Give It A Chance: Bumblebee (2018)

Look, I get it. There is a Transformers fatigue in the air. Even as someone who loved the trilogy with Shia LaBeouf, I couldn’t be bothered to go see the fourth and fifth movies starring Mark Wahlberg. I’ll get around to watching them one day, but they’re not a priority.

What was a priority was seeing the reboot, Bumblebee, as soon as possible. There were multiples reasons for this: Bumblebee is my favorite Transformer, Hailee Steinfeld is one of my favorite young actresses, and it’s set in the 1980s! It currently has the highest Rotten Tomatoes score of the franchise but its U.S. box office has been a bit lackluster.

Here’s why you should give it a chance:

While there is still the conflict between the Autobots and the Decepticons, the movie is really about a teenage girl in northern California, Charlie Watson (Steinfeld). Charlie is about to turn 18 and dealing with her father’s death while her mom and brother appear to have moved on. She is desperate for a car while she struggles to repair an old Camaro, an activity she shared with her late father. She’s a bit of an outsider but doesn’t seem to mind it, despite bullying from the rich kids. She’s focused on the car and her music, a bevy of 80s classics.

One day, while looking for spare parts, she comes across a yellow Volkswagon beetle, and makes a deal with it. She then discovers that the beetle is Bumblebee, who was sent to Earth by Optimus Prime, and things start to get hectic. But not in the normal Transformers movie way. They keep it pretty grounded while the normal Transformers stuff is going on in the background (that’s the John Cena storyline with the Decepticons looking for Bumblebee on Earth). It reminded me of E.T.; she’s keeping him safe from unknown threats and he tends to go a bit overboard when she and her friend, Memo (Jorge Lendeborg Jr.), include him in their pranks (egging a bully’s car goes awry as does a car chase with the police).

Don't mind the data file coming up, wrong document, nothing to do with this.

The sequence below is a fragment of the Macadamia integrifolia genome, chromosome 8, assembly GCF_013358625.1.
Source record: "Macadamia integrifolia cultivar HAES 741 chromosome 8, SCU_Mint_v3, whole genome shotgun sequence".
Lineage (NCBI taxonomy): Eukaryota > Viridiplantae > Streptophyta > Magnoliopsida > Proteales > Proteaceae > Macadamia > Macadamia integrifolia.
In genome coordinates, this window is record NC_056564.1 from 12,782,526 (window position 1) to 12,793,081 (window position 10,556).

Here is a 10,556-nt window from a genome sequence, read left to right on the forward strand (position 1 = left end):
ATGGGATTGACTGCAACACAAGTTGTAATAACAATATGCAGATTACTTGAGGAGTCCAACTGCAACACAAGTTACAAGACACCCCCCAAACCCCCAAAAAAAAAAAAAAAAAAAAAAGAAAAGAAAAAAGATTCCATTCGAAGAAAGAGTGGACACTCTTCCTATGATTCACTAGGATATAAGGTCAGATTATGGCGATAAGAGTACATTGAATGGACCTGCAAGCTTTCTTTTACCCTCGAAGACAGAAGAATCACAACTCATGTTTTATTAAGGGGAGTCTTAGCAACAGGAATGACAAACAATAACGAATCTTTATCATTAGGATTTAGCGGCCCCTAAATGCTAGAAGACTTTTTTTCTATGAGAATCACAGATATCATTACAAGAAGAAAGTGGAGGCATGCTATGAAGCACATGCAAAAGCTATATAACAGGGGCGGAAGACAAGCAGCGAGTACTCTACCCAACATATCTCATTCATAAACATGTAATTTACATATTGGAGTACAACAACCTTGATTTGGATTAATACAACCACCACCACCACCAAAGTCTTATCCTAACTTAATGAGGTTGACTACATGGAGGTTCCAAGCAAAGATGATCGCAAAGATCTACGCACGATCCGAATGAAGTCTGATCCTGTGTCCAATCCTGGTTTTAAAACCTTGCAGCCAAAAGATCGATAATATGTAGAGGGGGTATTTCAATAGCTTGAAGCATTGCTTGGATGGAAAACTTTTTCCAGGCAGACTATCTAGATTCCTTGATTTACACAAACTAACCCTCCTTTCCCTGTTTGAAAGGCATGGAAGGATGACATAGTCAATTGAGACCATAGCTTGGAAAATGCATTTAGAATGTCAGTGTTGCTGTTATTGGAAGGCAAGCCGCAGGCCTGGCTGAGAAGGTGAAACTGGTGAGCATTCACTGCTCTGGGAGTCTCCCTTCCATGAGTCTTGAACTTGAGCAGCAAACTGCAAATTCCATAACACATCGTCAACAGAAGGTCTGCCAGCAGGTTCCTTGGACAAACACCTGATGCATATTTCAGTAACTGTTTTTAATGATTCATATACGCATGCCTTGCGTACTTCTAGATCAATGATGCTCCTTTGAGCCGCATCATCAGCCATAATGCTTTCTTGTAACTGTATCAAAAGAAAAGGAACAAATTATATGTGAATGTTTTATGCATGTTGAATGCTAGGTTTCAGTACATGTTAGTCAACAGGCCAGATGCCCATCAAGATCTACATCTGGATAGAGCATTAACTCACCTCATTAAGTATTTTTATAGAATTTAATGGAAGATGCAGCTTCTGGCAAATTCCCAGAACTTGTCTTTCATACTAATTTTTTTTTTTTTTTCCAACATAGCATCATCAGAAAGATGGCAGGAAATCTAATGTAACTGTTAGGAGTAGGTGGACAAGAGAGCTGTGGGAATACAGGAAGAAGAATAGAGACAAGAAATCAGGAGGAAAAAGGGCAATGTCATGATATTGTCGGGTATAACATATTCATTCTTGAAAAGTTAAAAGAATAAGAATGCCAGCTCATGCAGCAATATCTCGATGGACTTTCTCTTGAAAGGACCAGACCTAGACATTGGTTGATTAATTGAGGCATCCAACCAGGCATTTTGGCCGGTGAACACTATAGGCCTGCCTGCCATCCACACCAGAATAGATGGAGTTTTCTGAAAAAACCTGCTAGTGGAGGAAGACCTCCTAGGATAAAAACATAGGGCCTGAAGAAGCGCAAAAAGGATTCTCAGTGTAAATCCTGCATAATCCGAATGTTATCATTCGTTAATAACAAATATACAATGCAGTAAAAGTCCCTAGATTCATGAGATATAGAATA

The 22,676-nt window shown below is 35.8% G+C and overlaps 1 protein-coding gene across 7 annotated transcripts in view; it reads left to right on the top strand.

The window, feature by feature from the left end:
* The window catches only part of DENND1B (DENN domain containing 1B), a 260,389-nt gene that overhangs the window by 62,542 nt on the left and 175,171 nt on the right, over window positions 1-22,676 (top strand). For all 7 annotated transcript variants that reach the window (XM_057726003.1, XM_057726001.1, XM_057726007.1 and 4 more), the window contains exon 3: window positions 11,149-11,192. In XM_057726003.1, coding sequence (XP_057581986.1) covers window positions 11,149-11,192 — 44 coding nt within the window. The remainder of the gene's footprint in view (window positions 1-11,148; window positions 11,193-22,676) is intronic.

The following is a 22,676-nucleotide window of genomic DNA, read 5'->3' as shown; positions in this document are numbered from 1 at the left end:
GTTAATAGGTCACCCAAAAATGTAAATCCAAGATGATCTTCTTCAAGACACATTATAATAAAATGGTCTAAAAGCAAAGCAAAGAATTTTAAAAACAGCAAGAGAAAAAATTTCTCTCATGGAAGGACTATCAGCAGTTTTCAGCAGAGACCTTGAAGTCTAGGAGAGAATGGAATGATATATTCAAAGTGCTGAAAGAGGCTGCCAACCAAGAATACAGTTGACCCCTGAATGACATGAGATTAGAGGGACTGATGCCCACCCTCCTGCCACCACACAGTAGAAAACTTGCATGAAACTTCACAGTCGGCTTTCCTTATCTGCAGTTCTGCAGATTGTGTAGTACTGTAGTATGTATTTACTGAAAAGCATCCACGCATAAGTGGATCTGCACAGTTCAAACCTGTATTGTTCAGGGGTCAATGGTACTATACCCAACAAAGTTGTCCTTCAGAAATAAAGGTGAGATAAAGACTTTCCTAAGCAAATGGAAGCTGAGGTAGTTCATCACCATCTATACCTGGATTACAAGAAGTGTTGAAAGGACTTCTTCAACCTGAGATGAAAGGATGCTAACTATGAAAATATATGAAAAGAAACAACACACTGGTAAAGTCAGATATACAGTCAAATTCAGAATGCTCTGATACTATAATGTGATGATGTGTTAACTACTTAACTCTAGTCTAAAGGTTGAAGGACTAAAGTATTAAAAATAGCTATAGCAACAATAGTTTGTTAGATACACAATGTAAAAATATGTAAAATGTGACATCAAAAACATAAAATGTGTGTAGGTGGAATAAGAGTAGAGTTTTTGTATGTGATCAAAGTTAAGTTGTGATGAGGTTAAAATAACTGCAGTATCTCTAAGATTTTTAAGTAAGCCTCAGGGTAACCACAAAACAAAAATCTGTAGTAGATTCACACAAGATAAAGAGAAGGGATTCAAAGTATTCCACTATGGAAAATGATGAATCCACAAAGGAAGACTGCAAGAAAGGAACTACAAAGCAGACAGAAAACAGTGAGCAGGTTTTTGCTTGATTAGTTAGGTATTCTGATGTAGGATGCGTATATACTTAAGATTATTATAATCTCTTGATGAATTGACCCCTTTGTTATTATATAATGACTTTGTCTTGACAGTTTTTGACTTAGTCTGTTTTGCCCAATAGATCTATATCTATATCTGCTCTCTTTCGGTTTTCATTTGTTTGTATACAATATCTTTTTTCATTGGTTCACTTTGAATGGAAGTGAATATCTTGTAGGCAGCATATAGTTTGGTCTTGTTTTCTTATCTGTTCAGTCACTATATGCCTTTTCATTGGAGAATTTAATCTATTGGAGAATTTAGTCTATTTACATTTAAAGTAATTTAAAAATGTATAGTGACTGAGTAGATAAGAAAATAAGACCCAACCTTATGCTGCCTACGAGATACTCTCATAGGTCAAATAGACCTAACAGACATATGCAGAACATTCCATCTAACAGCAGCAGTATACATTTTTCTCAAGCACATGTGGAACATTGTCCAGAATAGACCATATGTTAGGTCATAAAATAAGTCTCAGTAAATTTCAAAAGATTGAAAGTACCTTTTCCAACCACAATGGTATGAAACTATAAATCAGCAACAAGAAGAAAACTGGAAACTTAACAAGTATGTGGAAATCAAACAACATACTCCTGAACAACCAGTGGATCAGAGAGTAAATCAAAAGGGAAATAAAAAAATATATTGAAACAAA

Her friendship with Bumblebee gives you more understanding to her relationship with Sam Witwicky twenty years later. They both manage to bring out the best in each other and their partnership is really strong. And her use of music to express how she feels inspires him to do the same and that’s one of her best qualities. She doesn’t lord her music knowledge over everyone and has quite the variety in her Walkman. It’s refreshing to see a female character in a big budget blockbuster who is really chill and okay with who she is, while also able to recognize her faults.

This is likely due to the fact that the film has a female screenwriter, Christina Hodson. She said in an interview with that Charlie is inspired by two of her nieces, one of whom lost her mother. She recognizes that girls don’t only fit into one box and can have multiple interests. Not only is Charlie written extremely well, Steinfeld is the queen of teen angst without making you roll your eyes. While watching Bumblebee, I kept being brought back to her underrated teen comedy, The Edge of Seventeen, which also includes the death of a parent.

With all this, I really hope you give Bumblebee a chance, either in theaters or when it becomes available on digital, Blu-ray/DVD, or streaming. It has all the normal Transformers action sequences but it comes from a more character-driven place. I wish more blockbusters would do this. It’s why I also think Spider-Man: Homecoming is the best live-action Spider-Man movie. By using teen drama to ground incredible supernatural/sci-fi/superhero stories, audiences can connect more to the characters, see themselves in these situations, and actually give a damn whether they succeed in the overall mission.

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